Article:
Deb and I watched Kevin Kline in In and Out this weekend. I know stereotypes are the unfortunate source of a lot of humor, but I liked the way this film used stereotypes to make fun of stereotypes. And to still be just a funny movie.
The “teapot” scene — where Kevin Kline’s character is listening to a “how to be a macho man” tape series (I call it the “teapot scene” because he unconsciously stands with his hand on his hip like a teapot which is, of course, oh-so non-masculine!) — has a couple typical examples of insulting a man by calling him a woman. In this case, it was something like, “What are you, a sissy?” and “you pussy!”
And, of course, that phenomenon simply reflects the larger treatment of women as second, as less-than. I don’t think there’s anything particularly interesting about that linguistic/speech phenomenon, except the need to get more people to be conscious of what’s going on, of how women are demeaned when men are insulted this way. I know I hadn’t thought about it, hadn’t noticed it, until the last ten years or so.
Anyway, I want to make a note to myself to watch (or at least read the study guide for) The Smell of Burning Ants, a film by Jay Rosenblatt. Chanel mentioned it last Thursday afternoon, after our staff meeting, when she, Dodie, Jeremy and I were staying after, chatting (about the Vagina Monologues, etc). (Thanks, Chanel!)
The Smell of Burning Ants is a haunting documentary on the pains of growing up male. It explores the inner and outer cruelties that boys perpetrate and endure. The film raises gender issues and provokes the viewer to reflect on how our society can deprive boys of wholeness.
Through formative events of a boy’s life, we come to understand the ways in which men can become emotionally disconnected and alienated from their feminine side. The common dismissal that “boys will be boys” evolves into the chilling realization that boys frequently become angry, destructive and emotionally disabled men. The Smell of Burning Ants illustrates how boys are socialized by fear, power and shame.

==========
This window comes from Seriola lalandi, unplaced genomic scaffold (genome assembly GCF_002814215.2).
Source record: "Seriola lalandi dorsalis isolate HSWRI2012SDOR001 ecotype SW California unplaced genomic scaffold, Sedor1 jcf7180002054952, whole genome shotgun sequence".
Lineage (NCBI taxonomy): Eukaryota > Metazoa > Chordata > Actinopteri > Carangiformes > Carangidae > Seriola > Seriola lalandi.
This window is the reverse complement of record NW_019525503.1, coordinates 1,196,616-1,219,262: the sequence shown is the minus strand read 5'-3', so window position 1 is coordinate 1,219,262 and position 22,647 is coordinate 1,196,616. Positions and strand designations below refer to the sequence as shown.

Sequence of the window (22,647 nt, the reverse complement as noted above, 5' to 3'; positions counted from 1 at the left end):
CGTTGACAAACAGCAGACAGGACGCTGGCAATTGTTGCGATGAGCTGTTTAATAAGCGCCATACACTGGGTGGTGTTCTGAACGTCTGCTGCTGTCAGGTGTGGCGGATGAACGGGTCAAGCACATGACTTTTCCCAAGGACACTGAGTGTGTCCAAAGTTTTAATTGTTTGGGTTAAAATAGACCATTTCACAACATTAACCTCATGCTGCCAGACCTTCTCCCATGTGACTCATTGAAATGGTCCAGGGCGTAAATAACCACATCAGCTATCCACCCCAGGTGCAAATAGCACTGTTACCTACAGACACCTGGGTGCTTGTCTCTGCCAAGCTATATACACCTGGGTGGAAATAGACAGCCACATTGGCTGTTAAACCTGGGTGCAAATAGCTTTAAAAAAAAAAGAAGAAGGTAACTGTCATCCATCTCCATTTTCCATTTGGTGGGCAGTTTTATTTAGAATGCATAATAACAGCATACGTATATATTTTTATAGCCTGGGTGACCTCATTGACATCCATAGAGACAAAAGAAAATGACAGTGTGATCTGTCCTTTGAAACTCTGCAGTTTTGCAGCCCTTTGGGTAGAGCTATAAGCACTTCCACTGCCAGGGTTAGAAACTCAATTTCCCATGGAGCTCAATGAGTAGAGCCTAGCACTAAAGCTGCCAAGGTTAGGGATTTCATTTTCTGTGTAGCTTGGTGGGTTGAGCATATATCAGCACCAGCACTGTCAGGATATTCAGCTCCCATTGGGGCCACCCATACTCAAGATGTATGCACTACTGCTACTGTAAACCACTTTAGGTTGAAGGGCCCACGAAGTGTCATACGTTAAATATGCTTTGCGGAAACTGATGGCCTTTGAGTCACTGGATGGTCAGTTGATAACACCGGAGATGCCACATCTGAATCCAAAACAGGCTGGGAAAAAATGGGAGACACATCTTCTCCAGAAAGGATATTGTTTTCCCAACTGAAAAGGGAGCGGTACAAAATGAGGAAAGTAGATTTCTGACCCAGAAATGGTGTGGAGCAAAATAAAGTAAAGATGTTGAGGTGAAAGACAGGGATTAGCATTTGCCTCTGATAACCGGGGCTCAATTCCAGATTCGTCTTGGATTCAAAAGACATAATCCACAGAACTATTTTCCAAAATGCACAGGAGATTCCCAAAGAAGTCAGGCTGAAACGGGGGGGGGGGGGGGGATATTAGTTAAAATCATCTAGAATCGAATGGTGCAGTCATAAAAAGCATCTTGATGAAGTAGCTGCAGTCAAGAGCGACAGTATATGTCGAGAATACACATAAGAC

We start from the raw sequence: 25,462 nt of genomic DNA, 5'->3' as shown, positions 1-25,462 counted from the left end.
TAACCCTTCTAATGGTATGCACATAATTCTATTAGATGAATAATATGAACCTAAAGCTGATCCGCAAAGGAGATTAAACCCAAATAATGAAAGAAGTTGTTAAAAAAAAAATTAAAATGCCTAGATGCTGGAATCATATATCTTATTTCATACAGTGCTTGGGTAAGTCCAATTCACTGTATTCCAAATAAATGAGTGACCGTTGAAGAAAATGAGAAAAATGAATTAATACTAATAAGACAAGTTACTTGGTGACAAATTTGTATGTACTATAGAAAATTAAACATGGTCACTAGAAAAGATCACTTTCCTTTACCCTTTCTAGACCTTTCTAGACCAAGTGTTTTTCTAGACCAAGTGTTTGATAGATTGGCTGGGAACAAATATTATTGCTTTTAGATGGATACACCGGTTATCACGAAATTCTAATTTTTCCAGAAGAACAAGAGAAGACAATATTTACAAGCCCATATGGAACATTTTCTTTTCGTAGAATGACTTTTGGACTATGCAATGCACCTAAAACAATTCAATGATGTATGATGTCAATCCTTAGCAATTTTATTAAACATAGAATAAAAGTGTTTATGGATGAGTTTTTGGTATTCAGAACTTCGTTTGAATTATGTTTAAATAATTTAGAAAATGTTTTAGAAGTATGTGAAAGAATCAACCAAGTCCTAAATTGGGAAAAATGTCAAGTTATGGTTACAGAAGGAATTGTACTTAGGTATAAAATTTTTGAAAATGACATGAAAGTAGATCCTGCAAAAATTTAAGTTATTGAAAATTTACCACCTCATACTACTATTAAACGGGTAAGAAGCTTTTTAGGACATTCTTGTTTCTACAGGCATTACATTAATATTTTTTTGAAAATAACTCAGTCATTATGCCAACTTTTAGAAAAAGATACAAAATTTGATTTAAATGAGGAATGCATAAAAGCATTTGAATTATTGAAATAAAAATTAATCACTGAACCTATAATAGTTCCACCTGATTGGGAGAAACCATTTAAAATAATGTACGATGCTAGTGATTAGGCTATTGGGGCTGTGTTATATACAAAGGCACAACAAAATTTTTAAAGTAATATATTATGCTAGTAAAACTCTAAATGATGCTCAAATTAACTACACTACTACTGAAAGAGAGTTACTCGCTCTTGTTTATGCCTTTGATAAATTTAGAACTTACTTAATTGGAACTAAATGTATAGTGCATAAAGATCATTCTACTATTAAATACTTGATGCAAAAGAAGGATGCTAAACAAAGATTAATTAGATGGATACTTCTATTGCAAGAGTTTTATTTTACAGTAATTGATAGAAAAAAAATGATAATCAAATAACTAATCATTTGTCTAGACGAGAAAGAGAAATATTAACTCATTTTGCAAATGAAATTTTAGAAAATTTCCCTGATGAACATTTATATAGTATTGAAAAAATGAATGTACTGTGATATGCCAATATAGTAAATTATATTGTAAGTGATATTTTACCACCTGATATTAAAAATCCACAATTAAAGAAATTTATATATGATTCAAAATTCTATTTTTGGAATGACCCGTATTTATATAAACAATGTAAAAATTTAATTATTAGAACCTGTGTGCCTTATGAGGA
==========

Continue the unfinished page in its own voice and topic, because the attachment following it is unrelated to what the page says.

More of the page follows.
The burning of ants is one of the metaphors for the impact that boyhood violence has on us all. Though the film focuses on the painful aspects of male socialization, it also incorporates subtle humor and moments of boyhood celebration. The Smell of Burning Ants is entertaining as well as educational and provides a unique opportunity to begin the process of healing the wounds of childhood.
Finally, it also fits with the discussion we’ve been having in our Bible Study group on Thursday nights (The Bible and Homosexuality) — about Genesis 19, 2 Samuel 10, and Judges 19-21, about women treated as much more expendable than men, about the way to dominate a man being treating him like a woman (e.g., penetrating him), etc.
Come to think of it, it is interesting (for lack of a word that has more sadness in it) how our language hides — hides in place sight, that is — probably all of our society’s cruelty, fear, and hate. Of course good writing comes from learning how to pay attention to words. But so does all clear and healthy thinking. So does all our attempts to rise above ingrained and insidious and invisible sin.